But the mere fact of Goldwater’s nomination was a huge conservative victory. I mean, he
beat out liberal Republican New York Governor Nelson Rockefeller. And yes, there were liberal
Republicans. Goldwater demanded a harder line in the Cold
War, even suggesting that nuclear war might be an option in the fight against communism.
And he lambasted the New Deal liberal welfare state for destroying American initiative and
individual liberty. I mean, why bother working when you could just enjoy life on the dole?
I mean, unemployment insurance allowed anyone in America to become a hundredaire.
But it was his stance on the Cold War that doomed his candidacy. In his acceptance speech,
Goldwater famously declared, “Extremism in the defense of liberty is no vice.”
Which made it really easy for Johnson to paint Goldwater as an extremist.
In the famous “Daisy” advertisement, Johnson’s supporters countered Goldwater’s campaign
slogan of “in your heart, you know he’s right” with “but in your guts you know
he’s nuts.” So in the end, Goldwater received a paltry
27 million votes to Johnson’s 43 million, and Democrats racked up huge majorities in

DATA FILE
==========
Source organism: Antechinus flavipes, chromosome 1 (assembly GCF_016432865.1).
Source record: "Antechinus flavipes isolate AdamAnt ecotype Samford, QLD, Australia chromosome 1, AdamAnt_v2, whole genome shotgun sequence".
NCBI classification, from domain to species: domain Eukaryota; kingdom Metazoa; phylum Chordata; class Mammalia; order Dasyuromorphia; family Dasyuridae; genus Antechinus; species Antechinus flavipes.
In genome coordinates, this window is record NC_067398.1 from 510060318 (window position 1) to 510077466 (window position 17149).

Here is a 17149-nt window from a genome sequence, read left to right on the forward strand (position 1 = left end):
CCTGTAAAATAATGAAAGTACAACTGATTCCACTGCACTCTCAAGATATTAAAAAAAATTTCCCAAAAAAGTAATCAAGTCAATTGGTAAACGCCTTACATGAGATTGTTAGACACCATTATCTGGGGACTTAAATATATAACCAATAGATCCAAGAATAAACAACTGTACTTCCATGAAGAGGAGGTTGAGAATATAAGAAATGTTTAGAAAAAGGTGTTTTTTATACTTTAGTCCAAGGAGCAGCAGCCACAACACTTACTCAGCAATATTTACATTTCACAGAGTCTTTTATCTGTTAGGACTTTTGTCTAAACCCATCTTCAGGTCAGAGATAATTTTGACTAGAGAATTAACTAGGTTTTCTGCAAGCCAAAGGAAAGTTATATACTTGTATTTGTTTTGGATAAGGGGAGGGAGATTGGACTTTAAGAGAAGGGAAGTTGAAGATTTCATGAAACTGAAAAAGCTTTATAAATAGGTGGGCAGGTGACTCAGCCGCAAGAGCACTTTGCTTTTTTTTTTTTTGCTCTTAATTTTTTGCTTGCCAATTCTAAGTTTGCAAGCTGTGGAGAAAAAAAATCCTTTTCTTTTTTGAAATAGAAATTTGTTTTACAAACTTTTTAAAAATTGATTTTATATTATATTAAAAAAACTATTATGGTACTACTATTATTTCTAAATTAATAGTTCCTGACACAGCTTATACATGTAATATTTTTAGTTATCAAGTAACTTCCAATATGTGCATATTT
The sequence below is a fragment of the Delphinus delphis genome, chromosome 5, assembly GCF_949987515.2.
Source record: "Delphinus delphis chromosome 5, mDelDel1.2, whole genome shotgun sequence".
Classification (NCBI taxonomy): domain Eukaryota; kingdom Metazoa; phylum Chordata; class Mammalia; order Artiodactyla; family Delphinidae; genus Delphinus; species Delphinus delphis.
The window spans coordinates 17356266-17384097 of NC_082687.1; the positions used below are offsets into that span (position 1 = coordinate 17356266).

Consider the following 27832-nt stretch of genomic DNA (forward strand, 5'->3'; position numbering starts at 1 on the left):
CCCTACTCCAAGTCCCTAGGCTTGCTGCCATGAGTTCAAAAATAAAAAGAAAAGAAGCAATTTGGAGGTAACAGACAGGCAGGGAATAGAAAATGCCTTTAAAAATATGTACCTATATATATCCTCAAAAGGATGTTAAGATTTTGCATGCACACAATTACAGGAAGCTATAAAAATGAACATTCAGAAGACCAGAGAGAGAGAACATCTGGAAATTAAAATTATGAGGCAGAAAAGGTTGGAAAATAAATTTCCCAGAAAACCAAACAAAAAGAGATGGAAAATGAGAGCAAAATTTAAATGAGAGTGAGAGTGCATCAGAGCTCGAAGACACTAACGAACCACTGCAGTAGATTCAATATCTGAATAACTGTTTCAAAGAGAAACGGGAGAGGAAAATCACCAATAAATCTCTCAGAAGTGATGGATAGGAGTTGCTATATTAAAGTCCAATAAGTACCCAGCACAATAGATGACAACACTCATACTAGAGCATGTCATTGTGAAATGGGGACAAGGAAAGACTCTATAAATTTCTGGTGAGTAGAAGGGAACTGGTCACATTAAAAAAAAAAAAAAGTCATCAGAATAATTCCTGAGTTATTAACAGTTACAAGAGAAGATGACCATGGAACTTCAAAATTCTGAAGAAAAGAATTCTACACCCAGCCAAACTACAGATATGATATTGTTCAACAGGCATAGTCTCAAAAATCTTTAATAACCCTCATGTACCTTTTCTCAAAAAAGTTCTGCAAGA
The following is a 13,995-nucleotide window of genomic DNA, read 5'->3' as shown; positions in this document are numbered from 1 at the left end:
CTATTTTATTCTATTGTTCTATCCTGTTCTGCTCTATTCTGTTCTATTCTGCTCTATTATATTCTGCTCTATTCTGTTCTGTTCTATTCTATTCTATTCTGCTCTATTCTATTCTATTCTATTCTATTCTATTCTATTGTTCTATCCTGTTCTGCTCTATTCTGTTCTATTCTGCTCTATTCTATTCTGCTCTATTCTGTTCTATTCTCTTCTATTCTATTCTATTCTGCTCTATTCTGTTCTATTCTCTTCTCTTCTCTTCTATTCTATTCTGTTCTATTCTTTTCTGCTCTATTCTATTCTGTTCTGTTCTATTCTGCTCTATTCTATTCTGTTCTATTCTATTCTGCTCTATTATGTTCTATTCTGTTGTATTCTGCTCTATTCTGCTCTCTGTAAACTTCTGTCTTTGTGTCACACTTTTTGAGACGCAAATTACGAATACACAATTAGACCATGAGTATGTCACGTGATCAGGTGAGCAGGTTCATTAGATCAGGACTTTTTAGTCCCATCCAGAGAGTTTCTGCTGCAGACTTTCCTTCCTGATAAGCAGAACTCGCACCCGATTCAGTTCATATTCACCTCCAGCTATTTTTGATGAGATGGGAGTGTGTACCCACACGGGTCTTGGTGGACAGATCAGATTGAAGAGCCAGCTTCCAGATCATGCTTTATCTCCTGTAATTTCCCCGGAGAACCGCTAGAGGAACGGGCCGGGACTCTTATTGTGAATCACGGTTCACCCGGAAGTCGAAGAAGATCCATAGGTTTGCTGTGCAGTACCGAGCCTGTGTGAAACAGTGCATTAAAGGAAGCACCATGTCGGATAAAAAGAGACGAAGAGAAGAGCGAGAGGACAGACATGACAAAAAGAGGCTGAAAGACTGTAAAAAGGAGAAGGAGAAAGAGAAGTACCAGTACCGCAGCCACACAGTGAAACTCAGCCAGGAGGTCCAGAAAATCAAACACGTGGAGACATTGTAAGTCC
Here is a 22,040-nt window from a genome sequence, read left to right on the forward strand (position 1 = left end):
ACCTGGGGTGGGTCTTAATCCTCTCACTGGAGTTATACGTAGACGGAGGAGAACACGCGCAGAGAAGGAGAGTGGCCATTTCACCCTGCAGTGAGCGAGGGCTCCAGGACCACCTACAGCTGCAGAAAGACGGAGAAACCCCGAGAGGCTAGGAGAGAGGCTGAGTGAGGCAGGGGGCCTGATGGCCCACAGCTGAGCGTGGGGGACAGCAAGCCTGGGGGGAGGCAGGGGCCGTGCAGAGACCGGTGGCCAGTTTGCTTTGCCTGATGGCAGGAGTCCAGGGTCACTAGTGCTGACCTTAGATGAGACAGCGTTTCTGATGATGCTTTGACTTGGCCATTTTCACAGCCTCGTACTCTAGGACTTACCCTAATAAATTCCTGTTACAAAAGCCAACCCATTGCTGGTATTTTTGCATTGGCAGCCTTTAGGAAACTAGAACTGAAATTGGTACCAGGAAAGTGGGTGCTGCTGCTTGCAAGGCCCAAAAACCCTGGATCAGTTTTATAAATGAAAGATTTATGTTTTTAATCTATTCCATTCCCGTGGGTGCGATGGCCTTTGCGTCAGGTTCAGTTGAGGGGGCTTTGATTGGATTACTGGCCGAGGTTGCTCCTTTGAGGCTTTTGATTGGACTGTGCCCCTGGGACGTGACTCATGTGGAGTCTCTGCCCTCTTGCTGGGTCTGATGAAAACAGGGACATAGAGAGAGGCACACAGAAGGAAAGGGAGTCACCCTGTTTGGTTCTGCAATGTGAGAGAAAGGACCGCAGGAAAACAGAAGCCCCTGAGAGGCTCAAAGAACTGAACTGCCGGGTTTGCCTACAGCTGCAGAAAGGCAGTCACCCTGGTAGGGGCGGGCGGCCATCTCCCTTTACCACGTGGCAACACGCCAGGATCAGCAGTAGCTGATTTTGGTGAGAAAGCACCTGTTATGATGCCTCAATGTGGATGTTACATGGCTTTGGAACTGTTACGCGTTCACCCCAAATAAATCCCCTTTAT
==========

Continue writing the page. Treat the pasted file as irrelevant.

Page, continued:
both houses of Congress. This hides, however, the significance of the election. Five of
the six states that Goldwater carried were in the Deep South, which had been reliably
democratic, known as the “Solid South,” in fact.
Now, it’s too simple to say that race alone led to the shift from Democratic to the Republican
party in the South because Goldwater didn’t really talk much about race.
But the Democrats, especially under LBJ, became the party associated with defending civil
rights and ending segregation, and that definitely played a role in white southerners’ abandoning
the Democrats, as was demonstrated even more clearly in the 1968 election.